Criticism raining down on BLM Denmark spokesperson

Ayee Macaraig
June 15th, 2020

This article is more than 4 years old.

Critics of Bwalya Sørensen say advocates should focus on fighting racism and discrimination, not dividing black people and white people

Guidelines during the June 7 Black Lives Matter protest in Copenhagen had participants of white skin stay in the background so that people of colour could stand in front, according to DR (photo: Sasha Knudsen –@saskjersti).

The spokesperson for Black Lives Matter Denmark has had a difficult last few days.

Bwalya Sørensen has been subjected to an avalanche of criticism over her pronouncements and guidelines regarding anti-racism protests, with several politicians saying these sent the wrong message, as they divide black people and white people.

The criticism started in earnest after it emerged there were different guidelines for black people and white people during the demonstration held in Copenhagen on Sunday June 7, when 15,000 people protested the death of George Floyd in Minneapolis in May.

The guidelines had participants of white skin stay in the background so that people of colour could stand in front, according to DR. BLM Denmark, a group that aims to address injustices against people of colour in the country, organised the protest.

‘Like funerals and weddings’
Sørensen told DR that she saw no problem with the guidelines as the protest was about combating structural racism.

“When I go to funerals and weddings, family and close friends stay in front,” she said. “I asked that they could come in front so that they could stand together. As a black person you have trauma that others do not have.”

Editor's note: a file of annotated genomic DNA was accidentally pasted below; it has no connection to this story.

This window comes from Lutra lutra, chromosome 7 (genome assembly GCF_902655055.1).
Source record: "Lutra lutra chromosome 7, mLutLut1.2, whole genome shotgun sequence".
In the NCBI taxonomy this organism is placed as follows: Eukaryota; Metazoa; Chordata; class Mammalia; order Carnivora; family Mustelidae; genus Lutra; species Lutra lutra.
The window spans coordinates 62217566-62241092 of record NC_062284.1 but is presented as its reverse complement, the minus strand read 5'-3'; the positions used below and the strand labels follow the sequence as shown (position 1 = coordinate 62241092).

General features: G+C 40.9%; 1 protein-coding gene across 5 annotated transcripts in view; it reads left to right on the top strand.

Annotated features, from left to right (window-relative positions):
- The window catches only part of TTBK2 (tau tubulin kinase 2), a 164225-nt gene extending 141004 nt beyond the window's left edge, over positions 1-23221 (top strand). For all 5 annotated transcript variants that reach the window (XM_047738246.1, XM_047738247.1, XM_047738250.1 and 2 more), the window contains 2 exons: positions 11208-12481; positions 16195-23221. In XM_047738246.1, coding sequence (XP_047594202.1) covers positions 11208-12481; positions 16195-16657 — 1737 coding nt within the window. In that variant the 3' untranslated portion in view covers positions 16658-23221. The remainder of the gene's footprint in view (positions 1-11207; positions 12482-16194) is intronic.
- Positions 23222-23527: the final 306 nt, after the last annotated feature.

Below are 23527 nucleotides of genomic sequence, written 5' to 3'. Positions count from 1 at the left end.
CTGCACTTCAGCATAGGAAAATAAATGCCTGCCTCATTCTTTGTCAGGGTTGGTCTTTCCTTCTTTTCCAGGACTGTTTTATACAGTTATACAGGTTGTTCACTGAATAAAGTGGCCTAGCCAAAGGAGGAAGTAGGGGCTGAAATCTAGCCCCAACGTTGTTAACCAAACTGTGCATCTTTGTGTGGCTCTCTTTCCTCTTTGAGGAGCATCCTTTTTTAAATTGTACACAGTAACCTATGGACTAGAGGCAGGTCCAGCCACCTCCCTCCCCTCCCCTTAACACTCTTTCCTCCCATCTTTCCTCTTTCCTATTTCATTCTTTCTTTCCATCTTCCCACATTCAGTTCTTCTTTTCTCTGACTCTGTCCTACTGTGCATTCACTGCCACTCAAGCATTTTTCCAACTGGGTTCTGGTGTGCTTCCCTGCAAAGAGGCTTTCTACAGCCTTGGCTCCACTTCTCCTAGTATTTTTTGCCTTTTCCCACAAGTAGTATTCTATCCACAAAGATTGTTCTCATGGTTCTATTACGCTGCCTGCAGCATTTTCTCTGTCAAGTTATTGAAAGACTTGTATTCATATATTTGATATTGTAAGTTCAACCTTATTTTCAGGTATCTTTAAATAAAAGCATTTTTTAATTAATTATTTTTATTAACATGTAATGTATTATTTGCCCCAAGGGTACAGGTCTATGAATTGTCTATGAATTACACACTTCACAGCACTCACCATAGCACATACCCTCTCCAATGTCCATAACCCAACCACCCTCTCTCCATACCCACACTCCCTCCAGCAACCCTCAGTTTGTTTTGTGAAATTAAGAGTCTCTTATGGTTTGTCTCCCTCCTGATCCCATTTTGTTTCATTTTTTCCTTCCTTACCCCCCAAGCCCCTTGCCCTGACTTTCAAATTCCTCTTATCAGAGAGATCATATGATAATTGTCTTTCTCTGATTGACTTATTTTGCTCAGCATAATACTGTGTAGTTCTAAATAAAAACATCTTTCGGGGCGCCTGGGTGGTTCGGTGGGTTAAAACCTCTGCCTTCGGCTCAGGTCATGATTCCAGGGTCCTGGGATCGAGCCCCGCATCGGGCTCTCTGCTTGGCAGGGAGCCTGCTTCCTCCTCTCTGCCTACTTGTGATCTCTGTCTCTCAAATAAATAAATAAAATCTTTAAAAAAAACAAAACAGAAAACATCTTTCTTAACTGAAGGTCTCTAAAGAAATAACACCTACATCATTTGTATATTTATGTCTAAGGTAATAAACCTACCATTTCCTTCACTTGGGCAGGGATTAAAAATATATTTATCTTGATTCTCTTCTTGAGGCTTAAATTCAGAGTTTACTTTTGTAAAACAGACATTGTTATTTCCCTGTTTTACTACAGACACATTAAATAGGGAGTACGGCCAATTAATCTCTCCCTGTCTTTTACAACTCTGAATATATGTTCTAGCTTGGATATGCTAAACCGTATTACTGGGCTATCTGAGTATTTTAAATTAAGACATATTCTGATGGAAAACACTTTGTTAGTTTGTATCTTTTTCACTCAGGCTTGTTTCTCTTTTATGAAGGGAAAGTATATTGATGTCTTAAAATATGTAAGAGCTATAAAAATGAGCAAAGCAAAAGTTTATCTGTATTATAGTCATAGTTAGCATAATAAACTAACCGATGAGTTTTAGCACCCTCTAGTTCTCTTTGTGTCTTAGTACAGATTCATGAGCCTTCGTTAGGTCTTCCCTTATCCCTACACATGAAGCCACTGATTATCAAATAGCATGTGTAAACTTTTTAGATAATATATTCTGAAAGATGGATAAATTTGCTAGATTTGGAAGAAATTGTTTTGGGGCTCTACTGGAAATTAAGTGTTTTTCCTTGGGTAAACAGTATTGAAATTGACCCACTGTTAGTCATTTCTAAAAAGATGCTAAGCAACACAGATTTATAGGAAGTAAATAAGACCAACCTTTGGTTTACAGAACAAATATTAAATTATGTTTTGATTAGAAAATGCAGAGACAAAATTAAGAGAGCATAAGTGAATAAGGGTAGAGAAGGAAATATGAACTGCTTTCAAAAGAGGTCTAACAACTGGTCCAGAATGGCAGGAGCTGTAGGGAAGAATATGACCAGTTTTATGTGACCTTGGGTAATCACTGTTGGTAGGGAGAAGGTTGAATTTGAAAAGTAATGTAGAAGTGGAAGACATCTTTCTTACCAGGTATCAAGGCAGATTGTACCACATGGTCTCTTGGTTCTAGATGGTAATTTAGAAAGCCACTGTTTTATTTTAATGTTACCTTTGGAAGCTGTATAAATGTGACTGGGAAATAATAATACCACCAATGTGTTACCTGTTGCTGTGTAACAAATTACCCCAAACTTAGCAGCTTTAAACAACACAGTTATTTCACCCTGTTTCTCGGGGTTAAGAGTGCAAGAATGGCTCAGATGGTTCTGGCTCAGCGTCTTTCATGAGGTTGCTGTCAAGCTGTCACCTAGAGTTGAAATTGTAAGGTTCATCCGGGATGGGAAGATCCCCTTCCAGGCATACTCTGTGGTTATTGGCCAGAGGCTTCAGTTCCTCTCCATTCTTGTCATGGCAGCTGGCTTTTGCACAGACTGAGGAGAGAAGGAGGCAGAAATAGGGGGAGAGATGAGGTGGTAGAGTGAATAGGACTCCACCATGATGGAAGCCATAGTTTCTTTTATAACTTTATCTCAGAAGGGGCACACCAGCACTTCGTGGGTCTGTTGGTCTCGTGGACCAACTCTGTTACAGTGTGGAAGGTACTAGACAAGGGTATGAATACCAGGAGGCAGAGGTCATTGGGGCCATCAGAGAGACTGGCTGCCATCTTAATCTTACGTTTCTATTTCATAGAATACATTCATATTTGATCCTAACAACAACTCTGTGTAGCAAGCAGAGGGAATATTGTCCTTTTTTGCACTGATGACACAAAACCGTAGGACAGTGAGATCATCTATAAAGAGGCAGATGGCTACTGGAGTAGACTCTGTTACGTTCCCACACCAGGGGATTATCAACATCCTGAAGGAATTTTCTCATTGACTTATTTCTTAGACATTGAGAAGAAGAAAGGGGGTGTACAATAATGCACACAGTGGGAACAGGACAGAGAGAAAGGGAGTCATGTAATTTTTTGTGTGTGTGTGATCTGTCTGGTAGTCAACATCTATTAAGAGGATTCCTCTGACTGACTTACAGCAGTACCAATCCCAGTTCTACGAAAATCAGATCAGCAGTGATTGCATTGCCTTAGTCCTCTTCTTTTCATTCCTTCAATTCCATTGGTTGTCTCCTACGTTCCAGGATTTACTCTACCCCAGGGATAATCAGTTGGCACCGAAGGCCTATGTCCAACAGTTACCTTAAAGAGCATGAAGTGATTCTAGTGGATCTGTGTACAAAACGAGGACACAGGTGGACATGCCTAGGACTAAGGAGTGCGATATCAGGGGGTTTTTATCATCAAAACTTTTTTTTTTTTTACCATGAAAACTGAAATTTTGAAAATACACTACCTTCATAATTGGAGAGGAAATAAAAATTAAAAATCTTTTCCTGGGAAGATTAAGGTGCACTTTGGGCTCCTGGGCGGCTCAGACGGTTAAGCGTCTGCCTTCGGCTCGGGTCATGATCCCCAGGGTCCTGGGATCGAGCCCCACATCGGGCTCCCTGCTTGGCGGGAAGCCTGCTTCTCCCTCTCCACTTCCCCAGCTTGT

Julia Fearrington, whose African-American father was born in Philadelphia, told DR that such rhetoric may overshadow important messages of the Black Lives Matter movement.

“This is not a fight between black and white. It is a fight against discrimination and racism,” Fearrington said.

‘Not White Lives Matter’
Another controversy stemmed from the cancellation of an anti-racism protest in Aalborg that was organised by a group of high school students and a local branch of Amnesty International.

BT reported that Amnesty and BLM Denmark were unable to agree on holding similar anti-racism protests in Aalborg, with the two groups scheduling events on the same day last week. Amnesty later cancelled its demonstration.

“Why should we do it together? They are white. It’s Black Lives Matter and not White Lives Matter … It is racist and ‘white supremacy,’” BT quoted Sørensen as saying.

Reacting to the report, MP Jan Jørgensen (Venstre) said on Twitter: “Is it possible to find a poorer spokesperson for an otherwise important matter #BlackLivesMatterDK than Bwalya Sørensen?”


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